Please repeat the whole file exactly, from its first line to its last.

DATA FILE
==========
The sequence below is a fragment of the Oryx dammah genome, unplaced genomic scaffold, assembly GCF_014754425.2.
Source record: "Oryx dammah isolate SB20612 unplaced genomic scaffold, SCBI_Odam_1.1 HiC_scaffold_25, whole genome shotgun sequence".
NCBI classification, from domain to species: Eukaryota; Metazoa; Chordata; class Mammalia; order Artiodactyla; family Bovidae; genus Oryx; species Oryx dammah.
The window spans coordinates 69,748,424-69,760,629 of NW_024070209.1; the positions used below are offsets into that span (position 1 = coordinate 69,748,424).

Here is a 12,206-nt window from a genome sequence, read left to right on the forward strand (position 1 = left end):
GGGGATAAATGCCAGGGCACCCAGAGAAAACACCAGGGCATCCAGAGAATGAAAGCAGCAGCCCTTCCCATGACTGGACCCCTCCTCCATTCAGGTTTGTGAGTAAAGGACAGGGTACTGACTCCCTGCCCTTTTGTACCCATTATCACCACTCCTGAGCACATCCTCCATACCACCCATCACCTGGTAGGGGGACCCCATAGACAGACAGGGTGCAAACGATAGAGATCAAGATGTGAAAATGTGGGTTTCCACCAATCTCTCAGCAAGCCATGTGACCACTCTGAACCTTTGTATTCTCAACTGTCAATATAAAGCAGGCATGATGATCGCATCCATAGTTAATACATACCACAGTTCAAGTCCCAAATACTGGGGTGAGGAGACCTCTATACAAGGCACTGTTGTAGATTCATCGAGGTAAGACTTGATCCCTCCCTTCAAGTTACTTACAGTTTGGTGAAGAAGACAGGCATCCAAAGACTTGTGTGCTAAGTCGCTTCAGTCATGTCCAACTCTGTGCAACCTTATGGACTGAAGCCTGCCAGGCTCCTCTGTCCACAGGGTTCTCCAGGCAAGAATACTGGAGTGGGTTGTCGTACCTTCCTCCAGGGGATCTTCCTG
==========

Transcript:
The sequence below is a fragment of the Oryx dammah genome, unplaced genomic scaffold, assembly GCF_014754425.2.
Source record: "Oryx dammah isolate SB20612 unplaced genomic scaffold, SCBI_Odam_1.1 HiC_scaffold_25, whole genome shotgun sequence".
NCBI classification, from domain to species: Eukaryota; Metazoa; Chordata; class Mammalia; order Artiodactyla; family Bovidae; genus Oryx; species Oryx dammah.
The window spans coordinates 69,748,424-69,760,629 of NW_024070209.1; the positions used below are offsets into that span (position 1 = coordinate 69,748,424).

Here is a 12,206-nt window from a genome sequence, read left to right on the forward strand (position 1 = left end):
GGGGATAAATGCCAGGGCACCCAGAGAAAACACCAGGGCATCCAGAGAATGAAAGCAGCAGCCCTTCCCATGACTGGACCCCTCCTCCATTCAGGTTTGTGAGTAAAGGACAGGGTACTGACTCCCTGCCCTTTTGTACCCATTATCACCACTCCTGAGCACATCCTCCATACCACCCATCACCTGGTAGGGGGACCCCATAGACAGACAGGGTGCAAACGATAGAGATCAAGATGTGAAAATGTGGGTTTCCACCAATCTCTCAGCAAGCCATGTGACCACTCTGAACCTTTGTATTCTCAACTGTCAATATAAAGCAGGCATGATGATCGCATCCATAGTTAATACATACCACAGTTCAAGTCCCAAATACTGGGGTGAGGAGACCTCTATACAAGGCACTGTTGTAGATTCATCGAGGTAAGACTTGATCCCTCCCTTCAAGTTACTTACAGTTTGGTGAAGAAGACAGGCATCCAAAGACTTGTGTGCTAAGTCGCTTCAGTCATGTCCAACTCTGTGCAACCTTATGGACTGAAGCCTGCCAGGCTCCTCTGTCCACAGGGTTCTCCAGGCAAGAATACTGGAGTGGGTTGTCGTACCTTCCTCCAGGGGATCTTCCTG